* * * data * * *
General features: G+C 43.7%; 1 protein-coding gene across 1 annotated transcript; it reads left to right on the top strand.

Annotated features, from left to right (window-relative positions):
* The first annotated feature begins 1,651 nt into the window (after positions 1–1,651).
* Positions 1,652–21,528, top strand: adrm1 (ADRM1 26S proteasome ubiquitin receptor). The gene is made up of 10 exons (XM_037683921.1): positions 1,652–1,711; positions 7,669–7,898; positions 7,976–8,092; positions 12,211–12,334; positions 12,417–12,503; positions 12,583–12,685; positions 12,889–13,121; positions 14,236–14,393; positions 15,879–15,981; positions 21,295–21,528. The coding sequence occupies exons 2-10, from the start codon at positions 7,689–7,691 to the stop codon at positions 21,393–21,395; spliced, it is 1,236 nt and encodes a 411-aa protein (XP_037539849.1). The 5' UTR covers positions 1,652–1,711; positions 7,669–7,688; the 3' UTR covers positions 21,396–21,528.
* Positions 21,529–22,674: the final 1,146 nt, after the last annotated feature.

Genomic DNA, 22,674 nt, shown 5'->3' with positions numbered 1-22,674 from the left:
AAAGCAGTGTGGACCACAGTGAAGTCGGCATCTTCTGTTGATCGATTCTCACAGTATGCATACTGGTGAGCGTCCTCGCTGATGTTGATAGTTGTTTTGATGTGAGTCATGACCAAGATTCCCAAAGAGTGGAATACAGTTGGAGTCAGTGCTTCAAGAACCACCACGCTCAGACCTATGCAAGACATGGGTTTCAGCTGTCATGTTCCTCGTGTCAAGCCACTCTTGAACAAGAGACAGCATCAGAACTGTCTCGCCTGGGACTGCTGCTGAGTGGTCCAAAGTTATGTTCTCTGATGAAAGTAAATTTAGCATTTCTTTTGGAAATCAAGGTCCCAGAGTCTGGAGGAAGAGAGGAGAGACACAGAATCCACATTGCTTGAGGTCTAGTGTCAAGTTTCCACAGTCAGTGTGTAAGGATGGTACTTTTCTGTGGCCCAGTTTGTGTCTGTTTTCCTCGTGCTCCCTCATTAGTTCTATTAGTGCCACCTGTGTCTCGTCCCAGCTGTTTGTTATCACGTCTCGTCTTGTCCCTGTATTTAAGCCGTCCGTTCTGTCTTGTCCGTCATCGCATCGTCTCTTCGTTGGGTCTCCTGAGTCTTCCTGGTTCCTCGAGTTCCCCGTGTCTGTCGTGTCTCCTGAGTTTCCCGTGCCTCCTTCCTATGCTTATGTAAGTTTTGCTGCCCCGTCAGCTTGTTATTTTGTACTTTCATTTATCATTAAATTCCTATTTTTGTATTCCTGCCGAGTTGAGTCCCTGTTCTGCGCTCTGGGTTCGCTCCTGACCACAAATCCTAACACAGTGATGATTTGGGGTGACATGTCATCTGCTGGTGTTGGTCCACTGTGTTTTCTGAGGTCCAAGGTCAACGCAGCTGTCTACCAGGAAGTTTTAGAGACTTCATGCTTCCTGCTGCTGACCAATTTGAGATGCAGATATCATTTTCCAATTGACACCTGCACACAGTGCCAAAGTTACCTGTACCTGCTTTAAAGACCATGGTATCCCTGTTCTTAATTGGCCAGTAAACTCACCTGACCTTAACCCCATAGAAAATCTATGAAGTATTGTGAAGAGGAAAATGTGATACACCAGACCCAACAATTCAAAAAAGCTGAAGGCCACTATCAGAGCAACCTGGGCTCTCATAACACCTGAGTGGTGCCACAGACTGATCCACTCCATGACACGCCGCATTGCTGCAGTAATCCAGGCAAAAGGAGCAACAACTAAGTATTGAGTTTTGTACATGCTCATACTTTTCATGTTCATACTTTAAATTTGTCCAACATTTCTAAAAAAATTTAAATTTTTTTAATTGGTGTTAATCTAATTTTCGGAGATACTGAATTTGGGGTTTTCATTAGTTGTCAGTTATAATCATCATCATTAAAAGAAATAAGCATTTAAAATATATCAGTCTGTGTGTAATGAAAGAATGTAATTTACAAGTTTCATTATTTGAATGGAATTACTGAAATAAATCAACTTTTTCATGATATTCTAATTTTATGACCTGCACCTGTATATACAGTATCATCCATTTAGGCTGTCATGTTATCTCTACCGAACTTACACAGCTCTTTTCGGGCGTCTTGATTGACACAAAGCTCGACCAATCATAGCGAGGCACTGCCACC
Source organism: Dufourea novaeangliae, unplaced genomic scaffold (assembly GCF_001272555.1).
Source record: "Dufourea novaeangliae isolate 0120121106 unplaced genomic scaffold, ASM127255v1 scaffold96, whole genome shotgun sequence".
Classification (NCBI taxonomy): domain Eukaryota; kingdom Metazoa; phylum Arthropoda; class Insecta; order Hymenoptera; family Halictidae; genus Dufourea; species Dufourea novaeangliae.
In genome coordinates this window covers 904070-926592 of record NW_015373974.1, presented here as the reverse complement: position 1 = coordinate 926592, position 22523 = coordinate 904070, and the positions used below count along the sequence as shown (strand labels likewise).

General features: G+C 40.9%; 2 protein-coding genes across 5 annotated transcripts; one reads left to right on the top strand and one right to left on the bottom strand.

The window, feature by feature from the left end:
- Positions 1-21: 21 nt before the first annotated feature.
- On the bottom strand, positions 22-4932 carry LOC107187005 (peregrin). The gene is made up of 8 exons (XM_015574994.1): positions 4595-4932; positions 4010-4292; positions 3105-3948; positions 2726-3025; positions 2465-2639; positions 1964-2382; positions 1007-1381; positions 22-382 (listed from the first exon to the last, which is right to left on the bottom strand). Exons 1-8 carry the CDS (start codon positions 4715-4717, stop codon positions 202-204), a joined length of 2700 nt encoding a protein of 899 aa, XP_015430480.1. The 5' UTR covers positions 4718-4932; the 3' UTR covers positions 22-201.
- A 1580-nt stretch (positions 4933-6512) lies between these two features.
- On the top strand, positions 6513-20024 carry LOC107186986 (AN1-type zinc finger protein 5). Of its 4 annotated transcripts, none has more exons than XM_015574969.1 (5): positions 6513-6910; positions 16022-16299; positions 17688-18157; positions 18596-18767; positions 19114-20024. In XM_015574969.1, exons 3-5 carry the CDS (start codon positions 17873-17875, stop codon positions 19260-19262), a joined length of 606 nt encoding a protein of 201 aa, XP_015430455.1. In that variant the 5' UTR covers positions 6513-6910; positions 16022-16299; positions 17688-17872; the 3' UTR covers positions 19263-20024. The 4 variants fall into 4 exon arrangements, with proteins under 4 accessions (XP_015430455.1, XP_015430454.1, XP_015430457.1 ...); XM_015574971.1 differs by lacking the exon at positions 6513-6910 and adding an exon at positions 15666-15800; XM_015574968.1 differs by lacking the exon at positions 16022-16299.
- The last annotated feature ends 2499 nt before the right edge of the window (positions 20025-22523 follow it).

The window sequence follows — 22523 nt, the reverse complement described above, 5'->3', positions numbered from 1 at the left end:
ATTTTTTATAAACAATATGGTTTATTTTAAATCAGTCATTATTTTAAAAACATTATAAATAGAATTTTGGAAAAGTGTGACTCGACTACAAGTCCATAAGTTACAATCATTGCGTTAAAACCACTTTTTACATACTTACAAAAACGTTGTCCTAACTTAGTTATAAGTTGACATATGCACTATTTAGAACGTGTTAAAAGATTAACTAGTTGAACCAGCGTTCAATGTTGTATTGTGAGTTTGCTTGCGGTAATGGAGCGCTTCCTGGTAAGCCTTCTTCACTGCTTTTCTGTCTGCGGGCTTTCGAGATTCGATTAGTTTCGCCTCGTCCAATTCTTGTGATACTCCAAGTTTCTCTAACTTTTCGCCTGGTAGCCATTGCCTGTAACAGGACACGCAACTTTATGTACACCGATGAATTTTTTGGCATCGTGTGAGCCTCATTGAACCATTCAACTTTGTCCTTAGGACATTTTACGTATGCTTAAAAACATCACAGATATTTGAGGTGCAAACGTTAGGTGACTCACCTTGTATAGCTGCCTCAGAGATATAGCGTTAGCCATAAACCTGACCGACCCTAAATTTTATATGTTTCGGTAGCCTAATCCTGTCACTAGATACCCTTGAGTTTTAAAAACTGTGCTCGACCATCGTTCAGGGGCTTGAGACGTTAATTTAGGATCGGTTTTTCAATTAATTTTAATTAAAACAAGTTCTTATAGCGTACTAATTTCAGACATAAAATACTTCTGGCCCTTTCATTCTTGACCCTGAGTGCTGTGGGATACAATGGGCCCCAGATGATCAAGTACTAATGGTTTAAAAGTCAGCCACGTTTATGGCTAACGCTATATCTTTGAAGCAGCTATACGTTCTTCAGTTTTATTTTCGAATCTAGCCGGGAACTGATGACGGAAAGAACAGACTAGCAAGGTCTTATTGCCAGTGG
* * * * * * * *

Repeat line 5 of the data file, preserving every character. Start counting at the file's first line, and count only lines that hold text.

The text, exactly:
* Positions 21,529–22,674: the final 1,146 nt, after the last annotated feature.